All About Whales
The majestic giants of the deep come here to eat and play
North Pacific humpbacks come to Alaska to feed on the riches of our sea. Humpbacks are baleen whales. They have a plate of keratin, or baleen, attached to the upper jaw, which works like a strainer to catch their food. They have no teeth, so they can eat only the tiniest of seafood.
The waters around Juneau are rich in krill (shrimp-like organisms) and small baitfish, a humpback's favorite food. Adult humpbacks may eat a ton of food per day.
Humpbacks migrate more than 3,000 miles from tropical waters, like Hawaii, to the cooler waters of Southeast Alaska in as few as 30 days.
Baleen whales do not live in family groups, but often gather into small feeding concentrations. Groups of humpbacks often cooperate in a feeding behavior known as "bubble-net feeding," a unique, spectacular activity. The whales circle a ball of krillor herring, then surge up from underneath the ball to the surface, engulfing huge mouthfuls of food.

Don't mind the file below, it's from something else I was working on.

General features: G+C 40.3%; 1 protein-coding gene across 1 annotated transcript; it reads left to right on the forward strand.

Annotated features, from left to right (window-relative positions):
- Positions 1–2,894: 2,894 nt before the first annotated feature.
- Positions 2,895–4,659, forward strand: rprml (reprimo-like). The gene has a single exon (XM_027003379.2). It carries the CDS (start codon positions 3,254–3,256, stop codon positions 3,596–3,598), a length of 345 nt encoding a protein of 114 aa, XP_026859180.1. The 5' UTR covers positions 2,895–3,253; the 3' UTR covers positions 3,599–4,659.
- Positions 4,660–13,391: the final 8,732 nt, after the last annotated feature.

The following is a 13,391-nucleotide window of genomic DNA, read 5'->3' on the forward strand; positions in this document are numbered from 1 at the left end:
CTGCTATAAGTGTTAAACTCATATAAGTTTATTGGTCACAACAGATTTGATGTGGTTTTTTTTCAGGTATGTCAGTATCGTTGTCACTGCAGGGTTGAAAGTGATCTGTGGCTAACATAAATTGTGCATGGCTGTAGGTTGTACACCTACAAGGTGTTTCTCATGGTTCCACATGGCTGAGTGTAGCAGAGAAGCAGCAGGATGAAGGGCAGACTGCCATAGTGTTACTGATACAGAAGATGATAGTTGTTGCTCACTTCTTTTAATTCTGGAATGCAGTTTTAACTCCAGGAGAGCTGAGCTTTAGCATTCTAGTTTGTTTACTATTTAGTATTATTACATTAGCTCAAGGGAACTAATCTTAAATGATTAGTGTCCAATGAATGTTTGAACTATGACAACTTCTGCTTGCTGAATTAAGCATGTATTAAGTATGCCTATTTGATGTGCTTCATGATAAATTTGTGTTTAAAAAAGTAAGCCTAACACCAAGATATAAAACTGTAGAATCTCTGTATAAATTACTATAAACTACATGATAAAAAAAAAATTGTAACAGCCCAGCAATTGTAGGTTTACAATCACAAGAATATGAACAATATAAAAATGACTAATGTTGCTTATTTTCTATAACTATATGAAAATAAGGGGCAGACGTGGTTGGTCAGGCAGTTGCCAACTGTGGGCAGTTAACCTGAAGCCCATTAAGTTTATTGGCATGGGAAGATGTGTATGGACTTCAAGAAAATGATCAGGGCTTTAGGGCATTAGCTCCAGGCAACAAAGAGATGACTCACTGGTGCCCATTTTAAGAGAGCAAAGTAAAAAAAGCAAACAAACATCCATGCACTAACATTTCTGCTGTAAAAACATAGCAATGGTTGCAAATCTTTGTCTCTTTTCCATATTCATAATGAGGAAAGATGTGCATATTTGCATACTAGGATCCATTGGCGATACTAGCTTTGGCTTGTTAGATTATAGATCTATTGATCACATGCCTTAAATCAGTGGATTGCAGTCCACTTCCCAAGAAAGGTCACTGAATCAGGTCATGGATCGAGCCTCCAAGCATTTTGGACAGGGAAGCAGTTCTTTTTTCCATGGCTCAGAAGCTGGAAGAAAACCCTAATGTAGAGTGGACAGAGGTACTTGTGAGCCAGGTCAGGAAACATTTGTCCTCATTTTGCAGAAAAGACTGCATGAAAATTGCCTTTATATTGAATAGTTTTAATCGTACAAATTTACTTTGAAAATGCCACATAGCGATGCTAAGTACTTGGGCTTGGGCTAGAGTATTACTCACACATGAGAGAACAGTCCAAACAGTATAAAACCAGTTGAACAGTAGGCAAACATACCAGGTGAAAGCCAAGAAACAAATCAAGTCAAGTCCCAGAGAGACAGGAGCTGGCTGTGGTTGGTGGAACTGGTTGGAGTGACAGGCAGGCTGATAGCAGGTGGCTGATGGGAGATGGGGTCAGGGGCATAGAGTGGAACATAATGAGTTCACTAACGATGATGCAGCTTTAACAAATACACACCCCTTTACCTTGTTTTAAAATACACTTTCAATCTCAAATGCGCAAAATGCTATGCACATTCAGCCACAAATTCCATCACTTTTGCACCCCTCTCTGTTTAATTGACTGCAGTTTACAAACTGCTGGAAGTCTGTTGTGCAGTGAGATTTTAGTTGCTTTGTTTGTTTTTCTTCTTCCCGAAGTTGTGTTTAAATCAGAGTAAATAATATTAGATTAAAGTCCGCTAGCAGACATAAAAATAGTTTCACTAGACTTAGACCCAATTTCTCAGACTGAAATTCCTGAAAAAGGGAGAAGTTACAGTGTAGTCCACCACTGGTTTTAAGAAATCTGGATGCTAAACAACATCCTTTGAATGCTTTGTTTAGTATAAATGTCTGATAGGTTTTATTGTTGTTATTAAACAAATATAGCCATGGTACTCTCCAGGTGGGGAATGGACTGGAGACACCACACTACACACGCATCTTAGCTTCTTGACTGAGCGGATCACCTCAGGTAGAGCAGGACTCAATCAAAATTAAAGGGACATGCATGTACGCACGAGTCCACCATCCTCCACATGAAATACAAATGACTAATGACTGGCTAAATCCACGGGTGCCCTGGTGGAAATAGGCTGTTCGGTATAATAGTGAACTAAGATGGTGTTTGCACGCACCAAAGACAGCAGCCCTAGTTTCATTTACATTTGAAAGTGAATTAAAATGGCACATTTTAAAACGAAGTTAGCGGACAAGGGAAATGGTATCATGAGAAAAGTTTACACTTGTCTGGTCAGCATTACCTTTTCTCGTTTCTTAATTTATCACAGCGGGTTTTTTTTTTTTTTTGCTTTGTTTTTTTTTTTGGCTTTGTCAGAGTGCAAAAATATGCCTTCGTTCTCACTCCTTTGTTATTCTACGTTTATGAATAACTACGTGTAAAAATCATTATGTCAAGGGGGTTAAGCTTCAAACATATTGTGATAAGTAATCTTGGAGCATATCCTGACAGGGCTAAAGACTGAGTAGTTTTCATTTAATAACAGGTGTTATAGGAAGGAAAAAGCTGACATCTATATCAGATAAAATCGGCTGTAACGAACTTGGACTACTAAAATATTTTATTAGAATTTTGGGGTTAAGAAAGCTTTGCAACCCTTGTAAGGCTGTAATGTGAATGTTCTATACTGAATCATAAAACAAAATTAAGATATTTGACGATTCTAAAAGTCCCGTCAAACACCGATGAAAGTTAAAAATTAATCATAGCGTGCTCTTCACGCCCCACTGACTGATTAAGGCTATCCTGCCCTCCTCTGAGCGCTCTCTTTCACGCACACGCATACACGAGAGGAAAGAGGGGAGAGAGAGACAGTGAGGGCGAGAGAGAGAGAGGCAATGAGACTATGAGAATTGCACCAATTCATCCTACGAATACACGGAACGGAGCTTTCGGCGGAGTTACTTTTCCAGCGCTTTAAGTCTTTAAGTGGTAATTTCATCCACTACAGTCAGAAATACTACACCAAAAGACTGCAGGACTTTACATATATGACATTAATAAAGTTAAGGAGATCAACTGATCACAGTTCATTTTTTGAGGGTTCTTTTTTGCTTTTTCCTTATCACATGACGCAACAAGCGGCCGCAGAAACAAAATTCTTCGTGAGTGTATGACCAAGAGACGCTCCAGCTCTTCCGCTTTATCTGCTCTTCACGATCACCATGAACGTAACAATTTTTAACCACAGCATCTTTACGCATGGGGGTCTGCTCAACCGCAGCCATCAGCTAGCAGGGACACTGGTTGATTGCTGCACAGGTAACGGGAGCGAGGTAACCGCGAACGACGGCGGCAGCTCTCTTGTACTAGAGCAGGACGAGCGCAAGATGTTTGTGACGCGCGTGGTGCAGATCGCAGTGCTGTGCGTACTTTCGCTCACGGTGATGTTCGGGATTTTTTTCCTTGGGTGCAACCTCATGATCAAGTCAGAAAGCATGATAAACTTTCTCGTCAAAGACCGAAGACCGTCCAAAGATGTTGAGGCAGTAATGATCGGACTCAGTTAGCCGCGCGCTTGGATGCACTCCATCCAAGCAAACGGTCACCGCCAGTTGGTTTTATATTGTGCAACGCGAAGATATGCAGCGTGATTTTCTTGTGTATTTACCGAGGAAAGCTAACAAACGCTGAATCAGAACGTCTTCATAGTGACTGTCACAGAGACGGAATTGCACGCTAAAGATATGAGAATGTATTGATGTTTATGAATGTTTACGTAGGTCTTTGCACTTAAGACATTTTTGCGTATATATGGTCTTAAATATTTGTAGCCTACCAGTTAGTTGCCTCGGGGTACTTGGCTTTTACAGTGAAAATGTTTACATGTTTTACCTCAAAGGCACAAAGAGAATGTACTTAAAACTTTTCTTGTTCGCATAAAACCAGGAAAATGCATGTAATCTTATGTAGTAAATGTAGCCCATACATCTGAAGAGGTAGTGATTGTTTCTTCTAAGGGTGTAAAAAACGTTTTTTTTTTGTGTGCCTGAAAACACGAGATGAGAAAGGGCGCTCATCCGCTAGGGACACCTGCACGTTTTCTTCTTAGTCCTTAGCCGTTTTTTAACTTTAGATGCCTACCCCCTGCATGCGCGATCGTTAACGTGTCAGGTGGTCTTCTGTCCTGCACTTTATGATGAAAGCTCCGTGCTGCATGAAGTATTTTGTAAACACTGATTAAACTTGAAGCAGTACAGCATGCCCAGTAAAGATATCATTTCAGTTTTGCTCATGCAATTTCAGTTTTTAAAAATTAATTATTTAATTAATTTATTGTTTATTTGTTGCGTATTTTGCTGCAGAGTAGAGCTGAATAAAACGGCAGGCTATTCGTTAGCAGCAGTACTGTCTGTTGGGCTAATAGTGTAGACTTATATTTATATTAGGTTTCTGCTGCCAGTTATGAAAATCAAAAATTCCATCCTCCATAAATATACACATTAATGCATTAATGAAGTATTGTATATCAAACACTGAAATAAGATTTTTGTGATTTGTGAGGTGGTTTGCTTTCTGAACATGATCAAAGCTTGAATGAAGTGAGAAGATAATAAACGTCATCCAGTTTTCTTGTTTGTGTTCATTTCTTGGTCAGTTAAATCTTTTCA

There are about 13,000 humpback whales in the world today, 10 to 15 percent of the pre-whaling population. About 600 humpbacks visit Southeast Alaska during the summer months, a few of which stay year-round.
Revered king of the ocean and an important character in Northwest Native culture, the orca, or killer whale, is a skillful predator and will eat a variety of prey, including swimming moose and other whales. Orcas have attacked and killed great white sharks. There are, however, no documented attacks on humans in the ocean. They have no natural predators.
Males reach lengths of up to 25 feet and weigh up to nine tons, females up to 20 feet and eight tons. Males have dorsal fins up 6 feet tall, differentiating them from females, which have shorter, more curved dorsal fins.
Orcas live in family units called pods and usually remain with their pod for life. Each pod has its own "language" or dialect.
Orcas are broken down into two basic sub-groups: residents, which feed primarily on fish, and transients, which feed on marine mammals. Resident pods are usually much larger, often seen in groups called super pods, which may have 150 members. Transient pods are normally groups of five to 10 animals.
Orcas are nomadic, often traveling as far as 100 miles a day. They may be seen in one area for a month, then disappear for several weeks.